Betty Friedan also lamented the distortions of society’s images of mature adults. In The Fountain of Age, she discusses Vern Bengston’s concerns that older people are so often seen only as a societal problem rather than as creators of solutions to problems. What are the consequences? It is a tautological bind; the younger members of society do not expect to see active and productive behavior on the part of seniors and in turn old people accept this deleterious stereotype of themselves.
Susan Sontag refers to a “double standard of aging.” In contrast to men, “women are required to match up to the adolescent ideal throughout their lives…It is therefore not surprising that many of our representations of women are constructed in terms of physical appearance and that images and self-images of the bodies of older women cause such problems.”4 Frueh concurs that the “older woman is doubly different, doubly degraded, and doubly injured by exterior identity: she is visibly female, different from men and visibly aging, even when cosmetically altered, different from young.”5
The other side of aging is the energy and effort put into denying aging by older people themselves and particularly by older women. Old women often internalize the self-loathing so frequently promoted in the ageist stereotype and make valiant efforts to separate themselves from the hated “old.” Janice Keefaber relates her experience of going into stores with her daughter and hearing the unintentional, but derogatory comments by young male clerks: ” You two must be sisters” or “Hello, young lady” or “Don’t tell me you’re a grandmother.” As well meaning as the young man thinks he’s being, he is infantilizing old women.
What does it mean to be invisible as a person? The definition of invisible is “incapable of being seen.” To be invisible is to be either the recipient of a totally stereotypical view or actually not to be seen at all. People, particularly men, often ignore old women because they are not young, not a sex object, and not capable of reproducing. The old woman can be only visible and socially acceptable in her prescribed role as mother or grandmother.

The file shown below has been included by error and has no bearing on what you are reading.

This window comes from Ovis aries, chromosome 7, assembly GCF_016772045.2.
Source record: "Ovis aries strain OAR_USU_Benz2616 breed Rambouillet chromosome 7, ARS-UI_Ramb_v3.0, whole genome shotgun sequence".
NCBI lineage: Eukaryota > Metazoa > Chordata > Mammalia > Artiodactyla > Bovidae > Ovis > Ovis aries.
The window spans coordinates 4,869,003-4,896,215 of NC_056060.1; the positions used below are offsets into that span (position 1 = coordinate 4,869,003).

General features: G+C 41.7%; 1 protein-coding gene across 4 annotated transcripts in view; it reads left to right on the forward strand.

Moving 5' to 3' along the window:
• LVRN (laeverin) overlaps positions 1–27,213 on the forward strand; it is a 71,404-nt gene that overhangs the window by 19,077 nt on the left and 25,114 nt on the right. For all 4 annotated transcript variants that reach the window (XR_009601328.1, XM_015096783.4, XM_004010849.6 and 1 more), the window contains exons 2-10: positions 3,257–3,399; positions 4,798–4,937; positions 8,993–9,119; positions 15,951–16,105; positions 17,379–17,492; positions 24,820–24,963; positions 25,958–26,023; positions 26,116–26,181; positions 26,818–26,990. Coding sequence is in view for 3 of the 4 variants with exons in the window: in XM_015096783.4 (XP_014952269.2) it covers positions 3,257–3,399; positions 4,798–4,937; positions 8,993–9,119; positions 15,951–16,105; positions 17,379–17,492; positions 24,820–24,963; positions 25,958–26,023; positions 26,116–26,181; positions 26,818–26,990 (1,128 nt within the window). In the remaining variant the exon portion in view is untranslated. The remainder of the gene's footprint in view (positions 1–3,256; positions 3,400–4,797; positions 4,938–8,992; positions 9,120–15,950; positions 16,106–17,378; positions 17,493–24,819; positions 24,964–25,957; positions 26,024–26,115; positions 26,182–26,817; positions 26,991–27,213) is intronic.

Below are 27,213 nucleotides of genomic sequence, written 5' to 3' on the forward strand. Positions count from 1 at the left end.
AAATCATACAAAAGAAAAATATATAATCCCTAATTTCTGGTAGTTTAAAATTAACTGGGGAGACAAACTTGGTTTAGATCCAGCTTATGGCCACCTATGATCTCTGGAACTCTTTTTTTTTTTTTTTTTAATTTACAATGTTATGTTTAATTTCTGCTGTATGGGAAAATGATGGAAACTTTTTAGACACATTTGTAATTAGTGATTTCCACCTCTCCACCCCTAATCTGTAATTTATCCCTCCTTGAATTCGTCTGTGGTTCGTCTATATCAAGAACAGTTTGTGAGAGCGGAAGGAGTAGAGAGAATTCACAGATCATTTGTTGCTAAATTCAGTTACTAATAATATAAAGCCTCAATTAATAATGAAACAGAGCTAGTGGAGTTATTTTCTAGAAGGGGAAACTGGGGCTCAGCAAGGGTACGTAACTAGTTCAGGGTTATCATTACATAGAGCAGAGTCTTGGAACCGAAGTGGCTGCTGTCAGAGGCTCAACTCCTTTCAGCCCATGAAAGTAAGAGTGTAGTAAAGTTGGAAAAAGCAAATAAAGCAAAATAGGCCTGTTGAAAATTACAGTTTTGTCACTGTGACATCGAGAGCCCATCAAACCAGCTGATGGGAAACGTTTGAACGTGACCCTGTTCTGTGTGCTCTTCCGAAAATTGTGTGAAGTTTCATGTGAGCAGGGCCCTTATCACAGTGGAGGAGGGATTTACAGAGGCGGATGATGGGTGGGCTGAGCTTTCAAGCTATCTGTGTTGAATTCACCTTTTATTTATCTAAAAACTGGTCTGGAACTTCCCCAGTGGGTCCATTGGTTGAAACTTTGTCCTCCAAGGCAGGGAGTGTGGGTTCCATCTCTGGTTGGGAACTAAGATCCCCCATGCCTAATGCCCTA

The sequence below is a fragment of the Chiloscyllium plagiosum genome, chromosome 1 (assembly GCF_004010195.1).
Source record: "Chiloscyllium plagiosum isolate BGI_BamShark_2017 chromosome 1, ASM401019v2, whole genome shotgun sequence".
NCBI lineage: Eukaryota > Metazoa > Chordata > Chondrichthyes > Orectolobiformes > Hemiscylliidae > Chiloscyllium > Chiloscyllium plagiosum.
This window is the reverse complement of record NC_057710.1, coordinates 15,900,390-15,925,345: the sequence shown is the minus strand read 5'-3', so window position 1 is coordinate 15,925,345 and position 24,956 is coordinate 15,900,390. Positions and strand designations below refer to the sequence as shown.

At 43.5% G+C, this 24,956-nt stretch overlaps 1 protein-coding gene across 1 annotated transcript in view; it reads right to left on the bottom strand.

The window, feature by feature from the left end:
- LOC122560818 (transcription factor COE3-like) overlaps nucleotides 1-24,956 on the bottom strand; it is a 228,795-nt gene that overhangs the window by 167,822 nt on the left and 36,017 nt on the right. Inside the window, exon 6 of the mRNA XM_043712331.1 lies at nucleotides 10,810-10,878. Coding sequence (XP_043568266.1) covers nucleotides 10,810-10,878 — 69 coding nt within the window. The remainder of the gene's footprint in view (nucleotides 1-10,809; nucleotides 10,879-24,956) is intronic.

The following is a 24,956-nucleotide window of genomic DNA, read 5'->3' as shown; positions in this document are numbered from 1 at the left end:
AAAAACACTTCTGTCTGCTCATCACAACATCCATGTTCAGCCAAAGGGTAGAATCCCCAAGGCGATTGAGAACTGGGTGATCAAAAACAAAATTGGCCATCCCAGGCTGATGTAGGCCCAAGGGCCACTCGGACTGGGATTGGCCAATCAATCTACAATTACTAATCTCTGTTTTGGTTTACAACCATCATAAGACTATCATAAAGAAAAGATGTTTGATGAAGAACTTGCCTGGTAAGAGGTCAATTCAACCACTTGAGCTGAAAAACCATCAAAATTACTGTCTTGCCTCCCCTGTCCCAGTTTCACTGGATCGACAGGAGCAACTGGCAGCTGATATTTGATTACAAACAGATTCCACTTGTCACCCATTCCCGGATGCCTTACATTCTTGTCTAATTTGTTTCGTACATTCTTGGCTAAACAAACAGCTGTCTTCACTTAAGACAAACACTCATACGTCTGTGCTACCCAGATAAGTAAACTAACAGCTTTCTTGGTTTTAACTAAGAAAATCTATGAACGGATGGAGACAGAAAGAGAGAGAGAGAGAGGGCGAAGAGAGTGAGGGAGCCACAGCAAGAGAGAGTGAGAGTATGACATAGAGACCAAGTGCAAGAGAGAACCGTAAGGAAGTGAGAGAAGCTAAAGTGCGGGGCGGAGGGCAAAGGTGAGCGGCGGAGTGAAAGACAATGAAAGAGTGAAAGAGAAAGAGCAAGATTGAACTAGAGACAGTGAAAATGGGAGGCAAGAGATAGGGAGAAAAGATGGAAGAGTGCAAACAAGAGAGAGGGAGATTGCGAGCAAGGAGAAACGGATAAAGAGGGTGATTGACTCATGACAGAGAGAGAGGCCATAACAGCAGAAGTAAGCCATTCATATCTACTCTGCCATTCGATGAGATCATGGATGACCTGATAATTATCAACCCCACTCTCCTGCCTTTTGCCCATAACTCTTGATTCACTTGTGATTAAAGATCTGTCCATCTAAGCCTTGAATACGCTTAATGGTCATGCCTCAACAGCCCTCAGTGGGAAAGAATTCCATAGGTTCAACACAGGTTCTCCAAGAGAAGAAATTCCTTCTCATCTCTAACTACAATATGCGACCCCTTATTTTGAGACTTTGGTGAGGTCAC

“In a youth-oriented patriarchy, especially, to become an older woman is to become invisible, a nonentity.”6 According to Naomi Wolf, women’s magazines largely ignore old women, and if they do feature an old woman, she is air-brushed to look ten to fifteen years younger than she actually is. “The effect of this censorship of a third of the female life span is clear. By now readers have no idea what a real woman’s 60-year-old face looks like in print because it’s made to look 45. Worse, 60-year-old readers look in the mirror and think they look too old, because they’re comparing themselves to some retouched face smiling back at them from a magazine.”7
This invisibility is piercing for a mature woman not only because she is not worthwhile enough to be visible, but because she enters society’s radar screen as a symbol of frailty, weakness, and ugliness. Her major roles are gone, and she becomes merely a manifestation of what a young woman wants to avoid. Germaine Greer explains that “the middle-aged woman no longer has the option of fulfilling the demands of a patriarchal society. She can no longer play the obedient daughter, the pneumatic sex object or the madonna. Unless she consents to enter the expensive, time-consuming and utterly futile business of denying that she has passed her sell-by-date, she has sooner or later to register the fact that she has been junked by consumer culture.”8
Apparently, millions of women are convinced that if they just try hard enough and buy enough, they will not be “junked.” Billions of dollars are spent in an effort to become visible, in other words, to become young again. Age passing becomes a state of mind, a measure of self-worth, a guide to choice. When we reflect “young” tastes in our clothing, cosmetics, activities, friends and lovers, we are passing. “Passing” enables old women to pretend that the key roles that they have grown accustomed to as “object” and “childbearer” are still somehow a possibility. There is even a moral dimension to remaining young, a requirement that a woman’s well-being is dependent on her ability (or inability) to stay youthful.
In Abod’s film, both Cynthia and Janice lament the stereotypes of old women as either the kindly grandmother or as the cranky, feisty, and difficult old lady. “We are who no one would choose to look at,” they remark, but “we need to be defiant about aging and claim ourselves for who we are. And while we’re at it we are going to ‘claim our white hair and our wrinkles.'”